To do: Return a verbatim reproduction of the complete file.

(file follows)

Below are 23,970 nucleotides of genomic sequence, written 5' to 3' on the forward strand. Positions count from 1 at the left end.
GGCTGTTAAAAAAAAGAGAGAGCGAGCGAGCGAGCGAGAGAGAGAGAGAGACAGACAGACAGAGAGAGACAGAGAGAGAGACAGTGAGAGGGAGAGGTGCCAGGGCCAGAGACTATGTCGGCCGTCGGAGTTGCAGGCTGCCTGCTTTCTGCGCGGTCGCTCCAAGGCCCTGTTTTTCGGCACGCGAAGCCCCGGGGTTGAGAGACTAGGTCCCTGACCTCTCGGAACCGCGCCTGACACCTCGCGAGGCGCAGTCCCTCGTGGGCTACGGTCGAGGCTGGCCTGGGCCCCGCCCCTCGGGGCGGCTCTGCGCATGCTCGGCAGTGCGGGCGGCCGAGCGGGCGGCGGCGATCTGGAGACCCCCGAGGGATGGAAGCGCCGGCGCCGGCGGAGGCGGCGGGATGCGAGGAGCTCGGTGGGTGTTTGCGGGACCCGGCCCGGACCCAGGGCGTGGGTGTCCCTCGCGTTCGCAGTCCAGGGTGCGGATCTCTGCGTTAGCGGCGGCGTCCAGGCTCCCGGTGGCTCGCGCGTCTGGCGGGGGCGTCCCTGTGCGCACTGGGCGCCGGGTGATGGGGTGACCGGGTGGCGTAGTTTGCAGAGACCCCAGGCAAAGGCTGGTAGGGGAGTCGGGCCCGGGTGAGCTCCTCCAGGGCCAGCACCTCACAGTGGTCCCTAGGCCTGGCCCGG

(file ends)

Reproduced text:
Below are 23,970 nucleotides of genomic sequence, written 5' to 3' on the forward strand. Positions count from 1 at the left end.
GGCTGTTAAAAAAAAGAGAGAGCGAGCGAGCGAGCGAGAGAGAGAGAGAGACAGACAGACAGAGAGAGACAGAGAGAGAGACAGTGAGAGGGAGAGGTGCCAGGGCCAGAGACTATGTCGGCCGTCGGAGTTGCAGGCTGCCTGCTTTCTGCGCGGTCGCTCCAAGGCCCTGTTTTTCGGCACGCGAAGCCCCGGGGTTGAGAGACTAGGTCCCTGACCTCTCGGAACCGCGCCTGACACCTCGCGAGGCGCAGTCCCTCGTGGGCTACGGTCGAGGCTGGCCTGGGCCCCGCCCCTCGGGGCGGCTCTGCGCATGCTCGGCAGTGCGGGCGGCCGAGCGGGCGGCGGCGATCTGGAGACCCCCGAGGGATGGAAGCGCCGGCGCCGGCGGAGGCGGCGGGATGCGAGGAGCTCGGTGGGTGTTTGCGGGACCCGGCCCGGACCCAGGGCGTGGGTGTCCCTCGCGTTCGCAGTCCAGGGTGCGGATCTCTGCGTTAGCGGCGGCGTCCAGGCTCCCGGTGGCTCGCGCGTCTGGCGGGGGCGTCCCTGTGCGCACTGGGCGCCGGGTGATGGGGTGACCGGGTGGCGTAGTTTGCAGAGACCCCAGGCAAAGGCTGGTAGGGGAGTCGGGCCCGGGTGAGCTCCTCCAGGGCCAGCACCTCACAGTGGTCCCTAGGCCTGGCCCGG